Correcting a vitamin D deficiency may also be key to supporting cognition and energy. Vitamin D is known to influence the growth, development and survival of neurons - primary components of the brain and nervous system. It also plays a role in the function of the mitochondria to aid energy production. Most people in the UK need to take a vitamin D supplement over winter when levels are naturally lower due to lack of sunshine. In summer it is possible to obtain vitamin D from up to 20 minutes of daily sun exposure. Those with pale skin that turns red or burns easily should take a vitamin D supplement all year round and protect their skin.
Some of the newest research focuses on the role that sleep and exercise play. Studies show children's attention and memory improve following physical exercise, enhancing their ability to learn. Others show that sleep allows the brain to update knowledge and adapt memories for future experiences.
As muscle cells require quick and easy access to energy, they are particularly high in mitochondria. So one way to increase production of these little energy factories is to build and maintain muscle by incorporating some resistance exercise into their routine. They may need to spend lots of time sitting at a desk during revision, however they will feel better and work better if they take regular breaks, a quick walk or even a few stretches while sitting is better then nothing.
Quality AND quantity are important here!
Research consistently shows the importance of sleep for health and wellbeing. Although it may seem an obvious factor for energy levels, getting enough quality sleep is something many struggle with. This can be due to stress, busy schedules and demands. Difficulty falling and staying asleep is also very common. Teenagers need between 8-10 hours of shut eye nightly. A strict bedtime routine is essential and yes screen time too close to bedtime will negatively effect sleep.
When we are stressed, our bodies use more and lose more B vitamins, vitamin C, magnesium, and zinc.
These nutrients are all essential for reactions involved in the stress response which can lead to fewer resources being available for your body to produce energy. Stress can really leave you feeling worn out and less vibrant. Make sure your teen is having regular revision breaks and not feeling overwhelmed, a proper lunchbreak, then a relaxing bath before bedtime can make all the difference.
There are pros and cons when it comes to a cup of coffee or caffeinated drinks to give you a boost. Coffee can have positive effects on working memory and focus. However for sensitive individuals it can upset blood sugar control and cause stress hormones to be produced so can be counter-productive in the long run. Students who increase coffee intake before an exam can actually increase anxiety and even headaches.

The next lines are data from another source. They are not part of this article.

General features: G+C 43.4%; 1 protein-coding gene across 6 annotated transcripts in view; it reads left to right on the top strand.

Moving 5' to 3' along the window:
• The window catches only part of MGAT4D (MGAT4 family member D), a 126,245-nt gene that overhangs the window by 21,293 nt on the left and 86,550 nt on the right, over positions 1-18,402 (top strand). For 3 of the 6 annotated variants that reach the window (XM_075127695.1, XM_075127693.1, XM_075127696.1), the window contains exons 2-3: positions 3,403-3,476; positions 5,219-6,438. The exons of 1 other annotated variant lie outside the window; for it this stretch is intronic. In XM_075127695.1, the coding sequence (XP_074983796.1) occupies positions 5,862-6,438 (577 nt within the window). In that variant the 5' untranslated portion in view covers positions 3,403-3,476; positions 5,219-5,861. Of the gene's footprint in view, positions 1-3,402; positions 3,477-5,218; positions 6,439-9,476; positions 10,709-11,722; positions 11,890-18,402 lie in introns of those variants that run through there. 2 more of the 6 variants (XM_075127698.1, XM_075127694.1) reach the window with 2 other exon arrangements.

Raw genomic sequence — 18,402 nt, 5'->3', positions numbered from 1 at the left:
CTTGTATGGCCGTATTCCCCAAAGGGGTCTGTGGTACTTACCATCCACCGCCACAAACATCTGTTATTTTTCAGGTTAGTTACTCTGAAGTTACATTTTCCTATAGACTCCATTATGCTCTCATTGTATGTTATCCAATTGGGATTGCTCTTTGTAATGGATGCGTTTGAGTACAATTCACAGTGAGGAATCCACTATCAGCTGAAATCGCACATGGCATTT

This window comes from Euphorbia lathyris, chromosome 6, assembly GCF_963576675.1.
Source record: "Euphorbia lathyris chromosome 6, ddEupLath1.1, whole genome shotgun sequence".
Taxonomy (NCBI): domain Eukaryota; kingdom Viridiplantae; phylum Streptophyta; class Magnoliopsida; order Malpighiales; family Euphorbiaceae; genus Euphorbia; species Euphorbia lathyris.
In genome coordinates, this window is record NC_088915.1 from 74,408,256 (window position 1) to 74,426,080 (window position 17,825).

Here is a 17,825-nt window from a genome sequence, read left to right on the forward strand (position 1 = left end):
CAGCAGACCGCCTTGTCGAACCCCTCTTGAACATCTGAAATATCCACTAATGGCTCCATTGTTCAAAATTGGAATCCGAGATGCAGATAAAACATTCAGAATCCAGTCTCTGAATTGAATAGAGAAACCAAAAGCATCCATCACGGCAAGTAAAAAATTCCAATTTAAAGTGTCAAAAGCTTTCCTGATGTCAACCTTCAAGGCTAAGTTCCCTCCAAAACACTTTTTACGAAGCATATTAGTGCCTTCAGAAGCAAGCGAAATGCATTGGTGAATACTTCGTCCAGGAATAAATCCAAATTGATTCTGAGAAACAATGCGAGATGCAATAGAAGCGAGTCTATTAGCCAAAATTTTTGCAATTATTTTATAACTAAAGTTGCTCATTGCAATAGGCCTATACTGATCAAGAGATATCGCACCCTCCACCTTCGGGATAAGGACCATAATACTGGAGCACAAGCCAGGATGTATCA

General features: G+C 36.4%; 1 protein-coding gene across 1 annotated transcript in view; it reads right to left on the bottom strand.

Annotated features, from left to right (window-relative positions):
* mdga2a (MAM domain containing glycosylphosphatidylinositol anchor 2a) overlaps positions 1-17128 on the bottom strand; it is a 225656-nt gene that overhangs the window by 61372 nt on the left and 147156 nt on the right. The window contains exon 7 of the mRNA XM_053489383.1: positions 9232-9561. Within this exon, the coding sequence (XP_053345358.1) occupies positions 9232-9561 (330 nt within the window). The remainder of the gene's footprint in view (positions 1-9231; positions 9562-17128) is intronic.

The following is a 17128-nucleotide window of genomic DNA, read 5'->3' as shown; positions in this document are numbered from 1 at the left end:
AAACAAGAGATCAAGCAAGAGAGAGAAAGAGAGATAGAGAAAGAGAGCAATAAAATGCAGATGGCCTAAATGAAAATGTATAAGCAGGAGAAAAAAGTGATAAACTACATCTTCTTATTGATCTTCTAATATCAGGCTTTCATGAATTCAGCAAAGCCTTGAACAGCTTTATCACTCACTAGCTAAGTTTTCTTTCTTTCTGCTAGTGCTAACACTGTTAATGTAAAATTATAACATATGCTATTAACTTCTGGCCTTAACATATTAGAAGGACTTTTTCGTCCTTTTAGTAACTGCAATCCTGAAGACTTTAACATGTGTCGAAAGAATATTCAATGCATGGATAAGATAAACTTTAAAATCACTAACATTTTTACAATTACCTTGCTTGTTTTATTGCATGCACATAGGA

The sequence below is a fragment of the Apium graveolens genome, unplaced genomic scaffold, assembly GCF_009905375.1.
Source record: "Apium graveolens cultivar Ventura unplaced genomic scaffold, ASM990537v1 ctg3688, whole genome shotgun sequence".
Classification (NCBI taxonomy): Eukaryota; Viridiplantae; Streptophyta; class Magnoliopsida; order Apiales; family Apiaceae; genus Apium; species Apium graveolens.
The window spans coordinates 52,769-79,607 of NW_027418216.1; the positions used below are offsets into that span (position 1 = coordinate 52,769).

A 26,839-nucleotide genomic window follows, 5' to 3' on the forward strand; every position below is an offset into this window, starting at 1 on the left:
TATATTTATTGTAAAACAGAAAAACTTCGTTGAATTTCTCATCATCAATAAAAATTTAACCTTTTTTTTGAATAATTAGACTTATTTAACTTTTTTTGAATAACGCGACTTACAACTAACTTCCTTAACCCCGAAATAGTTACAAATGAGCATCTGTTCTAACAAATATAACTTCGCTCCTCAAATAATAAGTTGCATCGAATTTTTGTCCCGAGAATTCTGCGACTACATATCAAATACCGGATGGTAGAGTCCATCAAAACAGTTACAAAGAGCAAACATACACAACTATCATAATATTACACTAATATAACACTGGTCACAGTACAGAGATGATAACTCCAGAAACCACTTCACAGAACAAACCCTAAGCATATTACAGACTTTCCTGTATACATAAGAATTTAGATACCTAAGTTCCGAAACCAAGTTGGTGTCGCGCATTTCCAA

If your teen regularly has a cup of coffee with breakfast and feels good then stick with it on exam days as our body’s get used to a certain level, having more or less than usual is a mistake! If you feel caffeine is having a negative impact, start to reduce slowly over the course of 2-3 weeks so they have adjusted well before exam day. Remember try to encourage them to curb consumption later in the afternoon as it will have a negative impact on sleep.
Water makes up the majority of your body (even bones are approximately 25% water) Mild dehydration may impact brain function. Keeping the brain hydrated may help to increase memory and attention span.
Research currently supports recommendations of 33ml of water per kilogram of body weight, however individual requirements depend on many factors such as water content of foods eaten (plant foods are particularly high!) as well as sweat loss from exercise, environmental temperature and humidity. As a rough guide, you are well hydrated when your urine is the colour of light straw.
Our new improved energy and focus dissolves to make a pleasant tasting fizzy drink and is a great healthy alternative to the usual sugary drinks or energy drinks adolescents love. Formulated to improve concentration and to give a boost without caffeine, containing good levels of all-important B vitamins to support both energy production and the nervous system. Including vitamin B5 to support normal mental performance. Great to have the morning of an exam or during revision.
Improve concentration and give yourself a boost without caffeine in our all newly improved Energy & Focus effervescent drink.
A great healthy alternative to the usual sugary drinks or energy drinks adolescents love, containing good levels of all-important B vitamins to support both energy production and the nervous system. Including vitamin B5 to support normal mental performance.
Great to have the morning of an exam or during revision.